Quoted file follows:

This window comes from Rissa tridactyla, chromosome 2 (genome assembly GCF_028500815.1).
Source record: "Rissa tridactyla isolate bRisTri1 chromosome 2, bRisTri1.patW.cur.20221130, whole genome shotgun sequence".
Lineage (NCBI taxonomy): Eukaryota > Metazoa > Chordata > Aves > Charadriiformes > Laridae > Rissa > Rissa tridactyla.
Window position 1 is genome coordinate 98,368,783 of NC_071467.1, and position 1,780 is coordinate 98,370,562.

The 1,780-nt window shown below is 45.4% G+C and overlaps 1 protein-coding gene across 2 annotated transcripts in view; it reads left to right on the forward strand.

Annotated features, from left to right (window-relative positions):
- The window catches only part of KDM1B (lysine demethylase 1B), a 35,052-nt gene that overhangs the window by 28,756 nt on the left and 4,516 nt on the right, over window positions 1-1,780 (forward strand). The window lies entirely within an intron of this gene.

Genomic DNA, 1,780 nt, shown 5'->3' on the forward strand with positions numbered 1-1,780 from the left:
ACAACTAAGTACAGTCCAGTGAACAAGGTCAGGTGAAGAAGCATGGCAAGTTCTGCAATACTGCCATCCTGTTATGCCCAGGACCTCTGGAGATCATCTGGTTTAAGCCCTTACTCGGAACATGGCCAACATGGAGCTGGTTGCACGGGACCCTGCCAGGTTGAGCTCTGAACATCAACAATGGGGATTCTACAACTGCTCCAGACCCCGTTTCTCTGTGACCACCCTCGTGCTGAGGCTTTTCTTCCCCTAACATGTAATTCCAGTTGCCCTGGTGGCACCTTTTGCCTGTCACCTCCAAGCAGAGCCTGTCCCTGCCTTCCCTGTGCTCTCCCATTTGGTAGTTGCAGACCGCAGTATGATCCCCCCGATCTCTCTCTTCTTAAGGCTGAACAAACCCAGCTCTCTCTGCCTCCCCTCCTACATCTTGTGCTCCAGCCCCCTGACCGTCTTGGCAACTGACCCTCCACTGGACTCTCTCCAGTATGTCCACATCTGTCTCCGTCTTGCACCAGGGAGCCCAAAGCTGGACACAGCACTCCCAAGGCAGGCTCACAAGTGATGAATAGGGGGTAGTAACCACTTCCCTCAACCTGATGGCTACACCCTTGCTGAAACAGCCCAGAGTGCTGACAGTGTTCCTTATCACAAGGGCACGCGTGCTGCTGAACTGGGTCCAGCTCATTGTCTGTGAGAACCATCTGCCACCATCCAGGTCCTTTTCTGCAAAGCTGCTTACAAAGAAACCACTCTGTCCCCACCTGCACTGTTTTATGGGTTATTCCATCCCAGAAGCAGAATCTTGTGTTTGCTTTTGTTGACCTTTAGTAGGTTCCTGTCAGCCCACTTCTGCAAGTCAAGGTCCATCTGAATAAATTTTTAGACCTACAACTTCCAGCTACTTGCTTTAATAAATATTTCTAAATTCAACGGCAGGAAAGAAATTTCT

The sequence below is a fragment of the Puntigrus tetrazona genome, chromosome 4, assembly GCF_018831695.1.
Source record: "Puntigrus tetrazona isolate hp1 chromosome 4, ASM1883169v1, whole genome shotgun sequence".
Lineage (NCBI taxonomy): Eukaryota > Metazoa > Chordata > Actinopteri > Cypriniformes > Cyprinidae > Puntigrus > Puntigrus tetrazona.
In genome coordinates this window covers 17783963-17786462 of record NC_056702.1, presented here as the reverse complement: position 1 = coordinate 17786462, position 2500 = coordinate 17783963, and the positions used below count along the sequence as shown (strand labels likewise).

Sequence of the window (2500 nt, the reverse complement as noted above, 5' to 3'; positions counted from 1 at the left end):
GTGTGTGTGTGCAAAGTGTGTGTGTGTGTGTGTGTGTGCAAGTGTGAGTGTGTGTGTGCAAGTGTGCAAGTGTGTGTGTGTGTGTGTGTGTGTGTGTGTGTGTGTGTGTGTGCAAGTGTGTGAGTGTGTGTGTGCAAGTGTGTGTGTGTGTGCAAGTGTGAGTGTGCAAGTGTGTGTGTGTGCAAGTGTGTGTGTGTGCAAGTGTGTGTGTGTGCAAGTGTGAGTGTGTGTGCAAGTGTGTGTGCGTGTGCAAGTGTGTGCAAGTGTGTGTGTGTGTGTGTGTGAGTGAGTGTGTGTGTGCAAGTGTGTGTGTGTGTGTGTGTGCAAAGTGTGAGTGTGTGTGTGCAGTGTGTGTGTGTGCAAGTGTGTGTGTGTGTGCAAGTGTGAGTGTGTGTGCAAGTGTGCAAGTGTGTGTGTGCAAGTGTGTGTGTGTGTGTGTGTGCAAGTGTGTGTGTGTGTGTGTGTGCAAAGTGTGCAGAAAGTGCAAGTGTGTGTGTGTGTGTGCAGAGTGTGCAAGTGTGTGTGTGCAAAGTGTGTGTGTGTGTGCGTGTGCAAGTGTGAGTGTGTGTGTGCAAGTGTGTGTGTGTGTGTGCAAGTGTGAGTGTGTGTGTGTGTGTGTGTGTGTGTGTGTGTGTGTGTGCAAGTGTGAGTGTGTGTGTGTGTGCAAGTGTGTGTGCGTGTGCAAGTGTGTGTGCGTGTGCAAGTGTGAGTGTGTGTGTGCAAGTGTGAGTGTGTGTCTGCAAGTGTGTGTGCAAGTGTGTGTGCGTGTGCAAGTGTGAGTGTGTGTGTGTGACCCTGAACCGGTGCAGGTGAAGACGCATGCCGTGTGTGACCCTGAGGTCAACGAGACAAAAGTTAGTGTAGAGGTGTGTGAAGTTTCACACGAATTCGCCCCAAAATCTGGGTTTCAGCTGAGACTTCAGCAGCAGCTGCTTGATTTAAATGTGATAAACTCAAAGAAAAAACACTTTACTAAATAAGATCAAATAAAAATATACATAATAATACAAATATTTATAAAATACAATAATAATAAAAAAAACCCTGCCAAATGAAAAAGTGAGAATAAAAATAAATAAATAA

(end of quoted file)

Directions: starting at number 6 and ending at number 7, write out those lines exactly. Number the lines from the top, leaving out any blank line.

Annotated features, from left to right (window-relative positions):
- The window catches only part of KDM1B (lysine demethylase 1B), a 35,052-nt gene that overhangs the window by 28,756 nt on the left and 4,516 nt on the right, over window positions 1-1,780 (forward strand). The window lies entirely within an intron of this gene.